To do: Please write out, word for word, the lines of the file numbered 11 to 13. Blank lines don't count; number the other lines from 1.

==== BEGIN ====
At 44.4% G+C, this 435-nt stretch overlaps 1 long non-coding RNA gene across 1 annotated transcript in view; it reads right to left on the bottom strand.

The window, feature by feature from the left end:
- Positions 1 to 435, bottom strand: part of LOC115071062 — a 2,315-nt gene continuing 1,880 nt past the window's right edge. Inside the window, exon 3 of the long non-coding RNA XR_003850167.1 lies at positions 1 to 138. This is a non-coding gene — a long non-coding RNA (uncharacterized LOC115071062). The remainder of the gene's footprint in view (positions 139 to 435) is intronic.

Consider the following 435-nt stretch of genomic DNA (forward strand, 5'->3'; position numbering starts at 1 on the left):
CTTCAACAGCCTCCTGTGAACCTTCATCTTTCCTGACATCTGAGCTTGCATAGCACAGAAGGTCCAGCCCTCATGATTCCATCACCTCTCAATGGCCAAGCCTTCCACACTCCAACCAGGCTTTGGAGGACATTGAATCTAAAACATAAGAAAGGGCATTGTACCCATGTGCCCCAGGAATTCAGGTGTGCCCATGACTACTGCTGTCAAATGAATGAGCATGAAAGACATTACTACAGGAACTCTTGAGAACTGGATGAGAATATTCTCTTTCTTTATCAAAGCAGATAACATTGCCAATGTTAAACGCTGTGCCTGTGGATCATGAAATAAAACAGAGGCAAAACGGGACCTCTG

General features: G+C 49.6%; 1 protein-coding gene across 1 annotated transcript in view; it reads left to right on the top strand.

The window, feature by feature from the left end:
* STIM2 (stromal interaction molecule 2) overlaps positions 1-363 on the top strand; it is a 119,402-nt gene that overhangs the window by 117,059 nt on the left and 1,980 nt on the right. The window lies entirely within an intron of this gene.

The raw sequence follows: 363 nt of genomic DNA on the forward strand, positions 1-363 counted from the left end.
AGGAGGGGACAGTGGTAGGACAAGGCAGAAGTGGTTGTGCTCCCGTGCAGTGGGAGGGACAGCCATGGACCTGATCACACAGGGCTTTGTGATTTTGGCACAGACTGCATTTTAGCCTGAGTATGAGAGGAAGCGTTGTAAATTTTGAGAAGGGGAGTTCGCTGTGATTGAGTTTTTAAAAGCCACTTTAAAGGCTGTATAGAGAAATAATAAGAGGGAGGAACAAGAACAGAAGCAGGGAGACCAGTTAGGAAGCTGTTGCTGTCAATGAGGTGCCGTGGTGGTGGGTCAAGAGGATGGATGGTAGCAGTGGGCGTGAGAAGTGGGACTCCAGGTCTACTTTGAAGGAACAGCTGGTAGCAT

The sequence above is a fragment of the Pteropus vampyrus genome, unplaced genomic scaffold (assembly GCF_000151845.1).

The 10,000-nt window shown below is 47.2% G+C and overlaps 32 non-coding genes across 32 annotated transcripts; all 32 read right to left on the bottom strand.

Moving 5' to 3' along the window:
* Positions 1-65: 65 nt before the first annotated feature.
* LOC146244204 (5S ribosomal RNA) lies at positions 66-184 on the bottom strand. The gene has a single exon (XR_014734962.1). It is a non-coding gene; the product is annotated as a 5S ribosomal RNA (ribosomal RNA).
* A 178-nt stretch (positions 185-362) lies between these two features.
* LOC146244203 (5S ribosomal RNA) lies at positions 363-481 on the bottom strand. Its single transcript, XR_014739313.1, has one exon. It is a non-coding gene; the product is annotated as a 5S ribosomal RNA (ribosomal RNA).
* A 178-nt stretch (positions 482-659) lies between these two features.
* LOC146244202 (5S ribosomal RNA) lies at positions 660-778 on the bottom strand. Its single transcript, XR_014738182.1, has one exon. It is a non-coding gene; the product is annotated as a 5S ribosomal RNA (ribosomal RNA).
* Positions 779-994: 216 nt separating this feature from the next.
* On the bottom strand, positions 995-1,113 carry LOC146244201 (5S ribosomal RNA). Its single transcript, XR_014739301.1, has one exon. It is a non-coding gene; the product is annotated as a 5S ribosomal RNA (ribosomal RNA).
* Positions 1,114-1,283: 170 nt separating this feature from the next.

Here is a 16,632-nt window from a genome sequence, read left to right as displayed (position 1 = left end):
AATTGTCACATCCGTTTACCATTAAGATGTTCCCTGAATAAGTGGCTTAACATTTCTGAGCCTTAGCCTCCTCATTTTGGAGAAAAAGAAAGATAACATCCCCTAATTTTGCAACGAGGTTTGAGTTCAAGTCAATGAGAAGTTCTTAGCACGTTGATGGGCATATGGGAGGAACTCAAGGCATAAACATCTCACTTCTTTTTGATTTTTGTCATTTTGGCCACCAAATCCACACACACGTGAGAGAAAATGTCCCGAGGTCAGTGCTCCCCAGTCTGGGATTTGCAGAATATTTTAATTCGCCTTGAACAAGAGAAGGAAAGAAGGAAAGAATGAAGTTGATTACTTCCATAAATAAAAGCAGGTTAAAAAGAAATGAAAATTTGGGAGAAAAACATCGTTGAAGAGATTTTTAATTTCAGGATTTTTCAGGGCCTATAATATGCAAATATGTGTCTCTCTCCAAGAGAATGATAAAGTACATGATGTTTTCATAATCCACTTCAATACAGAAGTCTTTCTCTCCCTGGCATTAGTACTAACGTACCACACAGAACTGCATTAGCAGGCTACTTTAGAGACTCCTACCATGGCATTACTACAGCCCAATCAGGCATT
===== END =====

The sequence above is a fragment of the Pteropus vampyrus genome, unplaced genomic scaffold (assembly GCF_000151845.1).

The 10,000-nt window shown below is 47.2% G+C and overlaps 32 non-coding genes across 32 annotated transcripts; all 32 read right to left on the bottom strand.

Moving 5' to 3' along the window: